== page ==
During the 1980s when hip hop was emerging as this alleged hardcore, ghetto-minded musical fiasco crafted and created only by African Americans, a group of teenagers from Brooklyn came along and challenged the misguided assumptions of middle and high class Americans and brought a new sense of creativity to the young genre. The Beastie Boys blended raw satire, humor and rock ‘n’ roll beats with hip hop all the while celebrating their racial and stylistic differences within a misunderstood genre that had yet to be embraced by the rest of the world.
Adam Yauch, also known as MCA, was one of the founders of the Beastie Boys and he helped to further thrust hip hop into the mainstream media and the mindsets of all cultures. Yauch, 47, who passed away May 4 from cancer, will always be remembered for his unwavering influence on hip hop music and its artists.
If you’ve ever heard a Beastie Boys record, then you should be very familiar with the raucous vocals of MCA and group members Mike “Mike D” Diamond, and Adam “Ad-Rock” Horovitz. The group was not just angry on vinyl for nothing. They transformed the stereotypical angry black man mentality that was starting to define hip hop and mixed hardcore speech with uncanny lyricism, satire, and pulsating beats.
The Beastie Boys also knew how to get a party started.
The group were one of the first artists signed to Def Jam Records in 1985, and their debut album, Licensed to Ill, was the first hip hop album to top the Billboard 200 charts. Filled with throbbing guitar riffs, a punk rock framework and 808 bass lines, their music not only spoke to rebellious, young white kids who may have come from a privileged environment, but their music connected with adolescents of all races and classes. They understood the attitudes of young people and wanted to give them music that wasn’t necessarily political or social, but that voiced their desire for freedom and the ability to be themselves without suffering criticism from authoritarians.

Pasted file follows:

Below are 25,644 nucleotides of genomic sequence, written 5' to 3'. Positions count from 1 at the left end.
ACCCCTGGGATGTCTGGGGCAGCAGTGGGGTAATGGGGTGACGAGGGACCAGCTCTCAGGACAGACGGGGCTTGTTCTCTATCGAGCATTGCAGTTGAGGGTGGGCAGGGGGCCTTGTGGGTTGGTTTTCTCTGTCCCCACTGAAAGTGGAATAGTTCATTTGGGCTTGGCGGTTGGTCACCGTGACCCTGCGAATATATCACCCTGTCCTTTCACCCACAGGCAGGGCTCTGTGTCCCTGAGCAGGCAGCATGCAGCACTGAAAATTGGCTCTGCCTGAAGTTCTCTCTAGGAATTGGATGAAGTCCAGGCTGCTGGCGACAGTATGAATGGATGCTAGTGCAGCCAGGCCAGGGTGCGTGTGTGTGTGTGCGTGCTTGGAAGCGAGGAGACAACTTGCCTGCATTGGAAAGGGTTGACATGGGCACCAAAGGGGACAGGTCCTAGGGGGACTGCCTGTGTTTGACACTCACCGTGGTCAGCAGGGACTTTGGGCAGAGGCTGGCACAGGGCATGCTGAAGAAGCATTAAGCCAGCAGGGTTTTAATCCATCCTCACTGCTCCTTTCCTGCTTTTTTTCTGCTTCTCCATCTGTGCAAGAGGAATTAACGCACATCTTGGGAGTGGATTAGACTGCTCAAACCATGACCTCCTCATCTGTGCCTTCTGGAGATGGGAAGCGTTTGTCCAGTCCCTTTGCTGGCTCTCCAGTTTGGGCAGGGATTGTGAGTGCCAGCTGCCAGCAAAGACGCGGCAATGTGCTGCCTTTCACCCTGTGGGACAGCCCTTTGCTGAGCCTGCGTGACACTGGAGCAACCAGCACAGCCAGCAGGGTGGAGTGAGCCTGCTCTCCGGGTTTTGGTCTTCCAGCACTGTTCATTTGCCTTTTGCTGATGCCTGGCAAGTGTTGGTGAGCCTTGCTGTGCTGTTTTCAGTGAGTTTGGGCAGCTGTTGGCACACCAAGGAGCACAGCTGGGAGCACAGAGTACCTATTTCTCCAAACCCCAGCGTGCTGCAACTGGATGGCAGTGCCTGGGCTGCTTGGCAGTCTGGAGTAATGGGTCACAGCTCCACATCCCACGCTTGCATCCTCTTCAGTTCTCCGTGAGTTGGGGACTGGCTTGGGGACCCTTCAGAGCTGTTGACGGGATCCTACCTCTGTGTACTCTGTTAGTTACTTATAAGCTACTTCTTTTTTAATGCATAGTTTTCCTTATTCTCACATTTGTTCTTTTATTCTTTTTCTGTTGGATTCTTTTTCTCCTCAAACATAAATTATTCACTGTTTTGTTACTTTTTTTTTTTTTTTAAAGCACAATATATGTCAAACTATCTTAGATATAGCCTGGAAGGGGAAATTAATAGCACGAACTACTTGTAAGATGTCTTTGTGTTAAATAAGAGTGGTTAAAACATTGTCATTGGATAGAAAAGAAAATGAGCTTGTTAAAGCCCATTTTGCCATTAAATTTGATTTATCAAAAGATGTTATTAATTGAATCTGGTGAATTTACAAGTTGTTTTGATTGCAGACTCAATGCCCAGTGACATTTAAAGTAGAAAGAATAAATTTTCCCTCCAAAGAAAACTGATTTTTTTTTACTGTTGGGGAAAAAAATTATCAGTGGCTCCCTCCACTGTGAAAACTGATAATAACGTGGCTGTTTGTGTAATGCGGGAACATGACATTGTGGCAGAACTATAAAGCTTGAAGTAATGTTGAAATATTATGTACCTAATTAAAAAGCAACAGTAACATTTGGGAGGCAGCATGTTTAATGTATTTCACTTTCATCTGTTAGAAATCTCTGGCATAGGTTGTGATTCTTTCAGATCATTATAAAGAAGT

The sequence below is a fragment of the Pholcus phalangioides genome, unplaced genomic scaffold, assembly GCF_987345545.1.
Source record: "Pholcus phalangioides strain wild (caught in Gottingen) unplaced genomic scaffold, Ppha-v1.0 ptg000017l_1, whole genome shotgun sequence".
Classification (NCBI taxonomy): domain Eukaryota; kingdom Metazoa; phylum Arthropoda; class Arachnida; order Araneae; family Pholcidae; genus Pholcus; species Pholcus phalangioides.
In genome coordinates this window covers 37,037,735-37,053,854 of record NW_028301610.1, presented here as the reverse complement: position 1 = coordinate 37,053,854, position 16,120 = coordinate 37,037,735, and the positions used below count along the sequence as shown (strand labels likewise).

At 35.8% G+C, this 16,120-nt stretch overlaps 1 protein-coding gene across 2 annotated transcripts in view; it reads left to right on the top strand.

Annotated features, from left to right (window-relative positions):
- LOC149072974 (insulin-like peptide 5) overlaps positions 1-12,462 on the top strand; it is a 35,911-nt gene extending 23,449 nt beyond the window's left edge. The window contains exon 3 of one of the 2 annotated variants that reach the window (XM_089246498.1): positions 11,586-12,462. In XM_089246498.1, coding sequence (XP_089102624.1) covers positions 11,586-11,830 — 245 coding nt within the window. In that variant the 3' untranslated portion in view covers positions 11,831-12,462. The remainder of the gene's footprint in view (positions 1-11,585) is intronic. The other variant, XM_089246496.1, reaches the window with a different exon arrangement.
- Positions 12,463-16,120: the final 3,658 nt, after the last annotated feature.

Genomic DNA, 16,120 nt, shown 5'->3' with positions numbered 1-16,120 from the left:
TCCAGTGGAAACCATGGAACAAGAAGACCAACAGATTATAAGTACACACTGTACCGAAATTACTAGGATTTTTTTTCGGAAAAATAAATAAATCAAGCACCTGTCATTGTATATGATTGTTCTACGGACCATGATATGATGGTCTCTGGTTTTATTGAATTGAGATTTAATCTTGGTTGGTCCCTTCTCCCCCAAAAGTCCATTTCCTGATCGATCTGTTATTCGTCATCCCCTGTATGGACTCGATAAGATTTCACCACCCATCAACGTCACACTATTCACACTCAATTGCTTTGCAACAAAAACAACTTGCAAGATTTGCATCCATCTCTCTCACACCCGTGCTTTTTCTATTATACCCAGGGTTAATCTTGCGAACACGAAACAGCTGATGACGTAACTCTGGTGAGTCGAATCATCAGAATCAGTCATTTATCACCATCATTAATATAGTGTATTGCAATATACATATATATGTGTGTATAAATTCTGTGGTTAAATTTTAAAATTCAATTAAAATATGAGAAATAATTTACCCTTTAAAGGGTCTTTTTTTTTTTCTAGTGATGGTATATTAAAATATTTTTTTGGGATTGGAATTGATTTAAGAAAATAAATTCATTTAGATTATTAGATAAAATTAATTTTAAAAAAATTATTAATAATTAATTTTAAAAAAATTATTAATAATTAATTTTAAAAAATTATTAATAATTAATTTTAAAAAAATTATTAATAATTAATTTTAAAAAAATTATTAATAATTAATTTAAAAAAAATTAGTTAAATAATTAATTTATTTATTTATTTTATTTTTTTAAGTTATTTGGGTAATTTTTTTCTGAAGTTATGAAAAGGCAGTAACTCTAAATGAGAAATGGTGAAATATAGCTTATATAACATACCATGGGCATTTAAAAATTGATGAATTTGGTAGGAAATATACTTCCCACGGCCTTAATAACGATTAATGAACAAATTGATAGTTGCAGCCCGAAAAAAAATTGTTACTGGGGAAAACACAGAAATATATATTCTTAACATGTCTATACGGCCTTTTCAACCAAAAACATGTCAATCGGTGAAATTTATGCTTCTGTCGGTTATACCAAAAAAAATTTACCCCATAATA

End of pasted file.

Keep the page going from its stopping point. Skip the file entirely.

“Time to Get Ill” from their debut album is a clever infusion of quirky beats mastered by DJ Mike D as Ad Rock and MCA reiterate the popular slang term “ill.” Other rap joints by the group such as “Paul Revere” and their classic punk rock rap tune “Fight or your Right” further bridged the gap between hip hop and popular culture. The Beastie Boys were inducted into the Rock and Roll Hall of Fame earlier this year and joined fellow musical pioneers. Their impact on hip hop culture continues to soar and we have Adam Yauch, Mike Diamond, and Adam Horovitz to thank for that.
Eminem may have helped to further erase the color lines within hip hop, but lets not forget who started that race.